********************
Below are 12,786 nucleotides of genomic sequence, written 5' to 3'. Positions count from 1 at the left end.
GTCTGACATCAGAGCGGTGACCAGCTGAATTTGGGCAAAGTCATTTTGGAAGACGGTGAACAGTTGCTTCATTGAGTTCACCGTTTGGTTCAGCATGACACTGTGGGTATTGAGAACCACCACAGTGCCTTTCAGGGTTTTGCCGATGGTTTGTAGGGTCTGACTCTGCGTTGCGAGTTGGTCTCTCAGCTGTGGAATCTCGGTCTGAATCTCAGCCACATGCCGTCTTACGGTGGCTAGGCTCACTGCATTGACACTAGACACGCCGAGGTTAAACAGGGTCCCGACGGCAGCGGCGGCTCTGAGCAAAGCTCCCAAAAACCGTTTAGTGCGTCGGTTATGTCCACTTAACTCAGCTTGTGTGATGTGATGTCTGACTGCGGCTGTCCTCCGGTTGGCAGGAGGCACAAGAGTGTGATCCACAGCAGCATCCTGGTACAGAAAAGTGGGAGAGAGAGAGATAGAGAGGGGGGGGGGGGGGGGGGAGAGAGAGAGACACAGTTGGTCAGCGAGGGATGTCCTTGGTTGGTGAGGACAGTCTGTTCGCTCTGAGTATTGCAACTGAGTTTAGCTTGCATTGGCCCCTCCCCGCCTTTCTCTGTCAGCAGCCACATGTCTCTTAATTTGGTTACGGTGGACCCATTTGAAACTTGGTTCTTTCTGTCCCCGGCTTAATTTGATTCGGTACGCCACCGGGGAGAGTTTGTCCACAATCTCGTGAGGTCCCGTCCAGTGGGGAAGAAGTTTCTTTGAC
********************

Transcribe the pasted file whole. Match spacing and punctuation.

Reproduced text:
Below are 12,786 nucleotides of genomic sequence, written 5' to 3'. Positions count from 1 at the left end.
GTCTGACATCAGAGCGGTGACCAGCTGAATTTGGGCAAAGTCATTTTGGAAGACGGTGAACAGTTGCTTCATTGAGTTCACCGTTTGGTTCAGCATGACACTGTGGGTATTGAGAACCACCACAGTGCCTTTCAGGGTTTTGCCGATGGTTTGTAGGGTCTGACTCTGCGTTGCGAGTTGGTCTCTCAGCTGTGGAATCTCGGTCTGAATCTCAGCCACATGCCGTCTTACGGTGGCTAGGCTCACTGCATTGACACTAGACACGCCGAGGTTAAACAGGGTCCCGACGGCAGCGGCGGCTCTGAGCAAAGCTCCCAAAAACCGTTTAGTGCGTCGGTTATGTCCACTTAACTCAGCTTGTGTGATGTGATGTCTGACTGCGGCTGTCCTCCGGTTGGCAGGAGGCACAAGAGTGTGATCCACAGCAGCATCCTGGTACAGAAAAGTGGGAGAGAGAGAGATAGAGAGGGGGGGGGGGGGGGGGGAGAGAGAGAGACACAGTTGGTCAGCGAGGGATGTCCTTGGTTGGTGAGGACAGTCTGTTCGCTCTGAGTATTGCAACTGAGTTTAGCTTGCATTGGCCCCTCCCCGCCTTTCTCTGTCAGCAGCCACATGTCTCTTAATTTGGTTACGGTGGACCCATTTGAAACTTGGTTCTTTCTGTCCCCGGCTTAATTTGATTCGGTACGCCACCGGGGAGAGTTTGTCCACAATCTCGTGAGGTCCCGTCCAGTGGGGAAGAAGTTTCTTTGAC